Cynthia has been prescribed a plethora of medications. How will you properly monitor each medication for efficacy and toxicity? Are you concerned with any drug-drug interactions? If so, what are they, and what is the mechanism of the interaction?

Discussion Part Three (graded)

Given Cynthia’s increased creatinine and renal deterioration, metformin is probably not optimal in this case. Therefore, upon subsequent visits, you decide to start her on a sulfonylurea. She reappears in your clinic fairly soon thereafter with complaints of shakiness, sweating, chills, clamminess, lightheadedness, and a moderately severe headache.

• What is the diagnosis given these symptoms and the medications she is currently taking from Parts One and Two, and how would you proceed?

• At this point, please also be sure to also provide an accurate summary of Cynthia’s medication plan.

NR 508 DeVry Week 3 Discussions Latest

Discussion Part One (graded)

Elliot is a 74 year-old male who presents to your clinic with complaints of frequent nosebleeds (4 in the past week) and several severe bruises scattered variously throughout his anatomy. The patient is also complaining of a runny nose, cough, and head/chest congestion. He has a history of chronic atrial fibrillation and is currently prescribed and taking warfarin. Approximately 3 weeks previously, he started taking over-the-counter cimetidine for heartburn he was experiencing.  Below is a list of the patient’s medications, his physical examination, and his laboratory findings:

Medications
Digoxin 0.25 mg QD Cimetidine OTC BID
Pseudoephedrine SR 120 BID Warfarin 7 mg QD
Allergies: NKDA
Physical Examination
VS: BP: 180/95, HR 75, irregularly irregular, RR 17

Weight: 95 kg

HEENT: WNL
ABD: + Bowel Sounds EXT: Bruising on arms and legs
NEURO: Alert & Oriented x 3 GEN: Well developed, well-nourished male
ECG: atrial fibrillation
Laboratory
Na 143 mEq/L K 4.5 mEq/L
Cl 99 mmol/L CO2 25 mEq/L
BUN 18 mg/dL SCr 0.9 mg/dL
INR 4.8 Hct 42%
Hbg 15 mg/dL Digoxin 3.8 ng/ml
  • What problems should be identified in this patient?
  • What are the precise mechanisms of action of each drug?
  • What do you think is contributing to the patient’s hypertension?
  • Are there any drug interactions that you can identify as associated with this current drug regimen, and if so how, mechanistically, are they occurring?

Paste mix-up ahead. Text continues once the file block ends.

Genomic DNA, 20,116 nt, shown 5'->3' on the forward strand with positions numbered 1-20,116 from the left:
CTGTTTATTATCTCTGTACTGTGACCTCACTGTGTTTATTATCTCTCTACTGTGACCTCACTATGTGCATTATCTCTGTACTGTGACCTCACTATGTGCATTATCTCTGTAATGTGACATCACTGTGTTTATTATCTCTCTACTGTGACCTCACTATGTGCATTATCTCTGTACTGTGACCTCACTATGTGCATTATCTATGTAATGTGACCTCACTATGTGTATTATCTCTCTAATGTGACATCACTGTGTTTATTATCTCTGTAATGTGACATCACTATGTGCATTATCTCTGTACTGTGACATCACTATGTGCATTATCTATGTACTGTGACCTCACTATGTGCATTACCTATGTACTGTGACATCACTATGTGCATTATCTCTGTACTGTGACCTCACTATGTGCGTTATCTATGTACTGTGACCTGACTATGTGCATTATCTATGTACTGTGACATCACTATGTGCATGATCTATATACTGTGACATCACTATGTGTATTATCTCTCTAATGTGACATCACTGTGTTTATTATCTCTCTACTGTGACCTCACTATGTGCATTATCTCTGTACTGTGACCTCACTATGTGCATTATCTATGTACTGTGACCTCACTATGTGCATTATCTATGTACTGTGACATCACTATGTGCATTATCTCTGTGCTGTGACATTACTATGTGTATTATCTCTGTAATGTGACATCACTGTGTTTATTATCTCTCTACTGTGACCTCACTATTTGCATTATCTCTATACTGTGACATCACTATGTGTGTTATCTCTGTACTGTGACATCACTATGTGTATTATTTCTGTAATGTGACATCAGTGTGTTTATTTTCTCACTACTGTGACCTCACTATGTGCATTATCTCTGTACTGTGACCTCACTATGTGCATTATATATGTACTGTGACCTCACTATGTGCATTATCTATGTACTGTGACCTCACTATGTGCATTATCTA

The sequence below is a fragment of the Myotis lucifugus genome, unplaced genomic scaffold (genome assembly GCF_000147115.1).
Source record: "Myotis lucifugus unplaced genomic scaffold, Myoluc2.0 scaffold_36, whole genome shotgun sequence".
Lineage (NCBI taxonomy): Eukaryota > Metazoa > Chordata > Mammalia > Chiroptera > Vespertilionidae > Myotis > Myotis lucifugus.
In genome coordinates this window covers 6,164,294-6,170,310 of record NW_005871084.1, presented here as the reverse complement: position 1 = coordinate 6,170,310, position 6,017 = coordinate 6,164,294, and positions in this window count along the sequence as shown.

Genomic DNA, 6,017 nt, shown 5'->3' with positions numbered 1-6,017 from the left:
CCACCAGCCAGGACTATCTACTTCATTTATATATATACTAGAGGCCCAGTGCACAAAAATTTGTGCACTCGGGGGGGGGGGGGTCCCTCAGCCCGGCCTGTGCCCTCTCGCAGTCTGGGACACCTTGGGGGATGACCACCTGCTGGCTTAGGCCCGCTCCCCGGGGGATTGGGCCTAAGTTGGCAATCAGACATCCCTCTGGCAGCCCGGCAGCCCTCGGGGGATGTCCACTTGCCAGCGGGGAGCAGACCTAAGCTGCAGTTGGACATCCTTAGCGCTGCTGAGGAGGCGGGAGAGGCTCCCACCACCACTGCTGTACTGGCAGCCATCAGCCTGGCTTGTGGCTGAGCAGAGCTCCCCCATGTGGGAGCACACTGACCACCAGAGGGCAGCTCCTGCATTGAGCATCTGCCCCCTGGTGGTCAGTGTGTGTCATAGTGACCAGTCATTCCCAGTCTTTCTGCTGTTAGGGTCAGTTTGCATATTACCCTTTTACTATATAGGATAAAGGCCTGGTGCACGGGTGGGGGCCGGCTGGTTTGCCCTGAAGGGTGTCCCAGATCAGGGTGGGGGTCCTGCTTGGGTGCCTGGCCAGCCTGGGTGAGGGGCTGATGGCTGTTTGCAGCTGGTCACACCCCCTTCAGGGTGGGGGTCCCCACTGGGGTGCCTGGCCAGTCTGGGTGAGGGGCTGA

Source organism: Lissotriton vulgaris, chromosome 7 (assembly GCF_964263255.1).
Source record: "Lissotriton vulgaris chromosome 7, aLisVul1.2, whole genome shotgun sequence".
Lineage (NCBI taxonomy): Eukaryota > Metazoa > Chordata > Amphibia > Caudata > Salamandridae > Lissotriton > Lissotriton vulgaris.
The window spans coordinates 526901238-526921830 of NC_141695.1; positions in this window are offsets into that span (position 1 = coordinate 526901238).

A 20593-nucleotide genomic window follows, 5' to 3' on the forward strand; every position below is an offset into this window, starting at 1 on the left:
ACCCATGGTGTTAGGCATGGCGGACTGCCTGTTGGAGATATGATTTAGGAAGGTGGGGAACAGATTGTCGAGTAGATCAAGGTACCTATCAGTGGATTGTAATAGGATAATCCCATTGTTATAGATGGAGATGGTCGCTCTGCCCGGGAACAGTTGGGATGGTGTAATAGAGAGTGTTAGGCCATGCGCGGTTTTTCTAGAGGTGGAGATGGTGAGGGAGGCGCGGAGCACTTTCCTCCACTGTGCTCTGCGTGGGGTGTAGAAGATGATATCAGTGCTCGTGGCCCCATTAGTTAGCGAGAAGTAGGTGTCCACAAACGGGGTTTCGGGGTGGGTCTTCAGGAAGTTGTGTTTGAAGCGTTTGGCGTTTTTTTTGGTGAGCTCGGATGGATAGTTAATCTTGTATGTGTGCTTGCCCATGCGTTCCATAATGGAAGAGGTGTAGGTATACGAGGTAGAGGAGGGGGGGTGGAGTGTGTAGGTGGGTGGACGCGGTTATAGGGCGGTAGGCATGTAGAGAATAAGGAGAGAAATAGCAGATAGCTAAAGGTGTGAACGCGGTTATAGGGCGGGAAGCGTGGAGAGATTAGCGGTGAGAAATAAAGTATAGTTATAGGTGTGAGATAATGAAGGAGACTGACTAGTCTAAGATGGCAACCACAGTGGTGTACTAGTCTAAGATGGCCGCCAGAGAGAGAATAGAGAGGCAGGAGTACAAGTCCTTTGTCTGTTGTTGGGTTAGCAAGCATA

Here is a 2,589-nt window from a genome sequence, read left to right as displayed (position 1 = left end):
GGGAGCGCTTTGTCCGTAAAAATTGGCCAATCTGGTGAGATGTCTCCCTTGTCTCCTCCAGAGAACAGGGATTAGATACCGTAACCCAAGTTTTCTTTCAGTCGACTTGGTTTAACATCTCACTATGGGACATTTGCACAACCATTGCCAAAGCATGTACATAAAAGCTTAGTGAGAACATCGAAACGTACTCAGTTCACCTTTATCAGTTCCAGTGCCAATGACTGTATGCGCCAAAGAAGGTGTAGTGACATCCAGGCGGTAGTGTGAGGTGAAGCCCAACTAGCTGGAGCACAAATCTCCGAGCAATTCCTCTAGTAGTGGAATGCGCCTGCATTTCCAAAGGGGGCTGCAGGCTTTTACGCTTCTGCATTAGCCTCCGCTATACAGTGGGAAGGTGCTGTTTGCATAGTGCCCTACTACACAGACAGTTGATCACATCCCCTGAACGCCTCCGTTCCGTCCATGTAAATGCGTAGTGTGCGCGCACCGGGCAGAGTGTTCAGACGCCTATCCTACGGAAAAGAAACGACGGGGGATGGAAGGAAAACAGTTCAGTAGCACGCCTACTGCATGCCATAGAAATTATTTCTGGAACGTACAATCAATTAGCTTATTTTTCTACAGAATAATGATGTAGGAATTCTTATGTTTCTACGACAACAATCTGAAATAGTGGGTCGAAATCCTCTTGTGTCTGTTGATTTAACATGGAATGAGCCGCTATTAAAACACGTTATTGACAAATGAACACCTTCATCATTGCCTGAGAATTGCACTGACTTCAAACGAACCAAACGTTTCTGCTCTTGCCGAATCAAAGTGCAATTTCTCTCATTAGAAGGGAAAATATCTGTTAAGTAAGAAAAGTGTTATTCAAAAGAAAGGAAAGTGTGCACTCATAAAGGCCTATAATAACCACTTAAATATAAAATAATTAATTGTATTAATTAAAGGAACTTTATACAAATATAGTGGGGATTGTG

• What is the clinical significance of these interactions?

Discussion Part Two

You have decided to have him stop the pseudoephedrine related to his hypertension, as well as the cimetidine related to its interaction with warfarin. The patient returns for his monthly follow-up appointment, and it is noticed that his blood pressure (195/80) has not come under control. You decide to start him on hydrochlorothiazide.

  • Is there a better medication than a thiazide, and if so what dose should you initiate this medication?
  • How would you proceed, and how you would monitor for efficacy and toxicity?

Discussion Part Three

He returns a month later complaining of increased fatigue, visual disturbances, weakness, and nausea; however, his ECG is normal.

Based on this information, what is occurring in this patient? Include precise mechanism(s) of how it is occurring.

Additionally, please include any drug interactions associated with any new medications initiated keeping in mind the current regimen.

NR 508 DeVry Week 4 Discussions Latest

Discussion Part One (graded)

Barbara is a married 39-year-old woman with no children, smokes 1 pack/day, and weighs 180 pounds who has scheduled an appointment with you to discuss feelings of anhedonia that she has been experiencing for the past few months. She has a history of depression as a teenager, but has not needed or received therapy for ~20 years. At the appointment, she relays that she has been experiencing chronic fatigue/loss of energy, feelings of worthlessness, appetite disturbances, weight gain, inability to concentrate, psychomotor disturbances, and insomnia.